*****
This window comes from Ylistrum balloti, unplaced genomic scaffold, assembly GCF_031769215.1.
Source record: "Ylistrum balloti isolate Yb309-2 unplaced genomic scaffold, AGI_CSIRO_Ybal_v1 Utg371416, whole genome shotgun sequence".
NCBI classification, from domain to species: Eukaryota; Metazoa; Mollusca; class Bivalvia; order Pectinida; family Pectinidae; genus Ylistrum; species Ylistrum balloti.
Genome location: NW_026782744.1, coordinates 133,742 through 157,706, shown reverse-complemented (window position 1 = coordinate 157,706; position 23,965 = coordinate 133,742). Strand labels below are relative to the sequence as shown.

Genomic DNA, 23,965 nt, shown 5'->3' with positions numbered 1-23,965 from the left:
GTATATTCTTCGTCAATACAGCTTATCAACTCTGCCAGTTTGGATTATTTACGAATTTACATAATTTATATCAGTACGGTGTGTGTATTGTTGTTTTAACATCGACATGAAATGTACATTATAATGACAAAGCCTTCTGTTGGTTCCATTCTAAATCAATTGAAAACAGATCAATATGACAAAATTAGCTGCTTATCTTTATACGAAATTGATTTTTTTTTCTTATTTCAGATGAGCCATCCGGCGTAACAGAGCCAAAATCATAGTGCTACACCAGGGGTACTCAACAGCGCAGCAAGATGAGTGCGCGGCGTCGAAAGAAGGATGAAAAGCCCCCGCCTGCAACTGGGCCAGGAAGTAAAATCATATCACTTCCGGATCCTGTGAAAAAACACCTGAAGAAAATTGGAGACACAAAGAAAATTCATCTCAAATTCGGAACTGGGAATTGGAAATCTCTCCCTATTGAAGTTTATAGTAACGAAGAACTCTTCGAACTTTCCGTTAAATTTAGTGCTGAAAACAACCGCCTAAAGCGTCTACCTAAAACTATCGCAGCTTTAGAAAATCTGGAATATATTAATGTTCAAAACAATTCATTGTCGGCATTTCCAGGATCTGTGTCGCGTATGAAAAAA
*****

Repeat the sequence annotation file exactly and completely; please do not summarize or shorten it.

This window comes from Ylistrum balloti, unplaced genomic scaffold, assembly GCF_031769215.1.
Source record: "Ylistrum balloti isolate Yb309-2 unplaced genomic scaffold, AGI_CSIRO_Ybal_v1 Utg371416, whole genome shotgun sequence".
NCBI classification, from domain to species: Eukaryota; Metazoa; Mollusca; class Bivalvia; order Pectinida; family Pectinidae; genus Ylistrum; species Ylistrum balloti.
Genome location: NW_026782744.1, coordinates 133,742 through 157,706, shown reverse-complemented (window position 1 = coordinate 157,706; position 23,965 = coordinate 133,742). Strand labels below are relative to the sequence as shown.

Genomic DNA, 23,965 nt, shown 5'->3' with positions numbered 1-23,965 from the left:
GTATATTCTTCGTCAATACAGCTTATCAACTCTGCCAGTTTGGATTATTTACGAATTTACATAATTTATATCAGTACGGTGTGTGTATTGTTGTTTTAACATCGACATGAAATGTACATTATAATGACAAAGCCTTCTGTTGGTTCCATTCTAAATCAATTGAAAACAGATCAATATGACAAAATTAGCTGCTTATCTTTATACGAAATTGATTTTTTTTTCTTATTTCAGATGAGCCATCCGGCGTAACAGAGCCAAAATCATAGTGCTACACCAGGGGTACTCAACAGCGCAGCAAGATGAGTGCGCGGCGTCGAAAGAAGGATGAAAAGCCCCCGCCTGCAACTGGGCCAGGAAGTAAAATCATATCACTTCCGGATCCTGTGAAAAAACACCTGAAGAAAATTGGAGACACAAAGAAAATTCATCTCAAATTCGGAACTGGGAATTGGAAATCTCTCCCTATTGAAGTTTATAGTAACGAAGAACTCTTCGAACTTTCCGTTAAATTTAGTGCTGAAAACAACCGCCTAAAGCGTCTACCTAAAACTATCGCAGCTTTAGAAAATCTGGAATATATTAATGTTCAAAACAATTCATTGTCGGCATTTCCAGGATCTGTGTCGCGTATGAAAAAA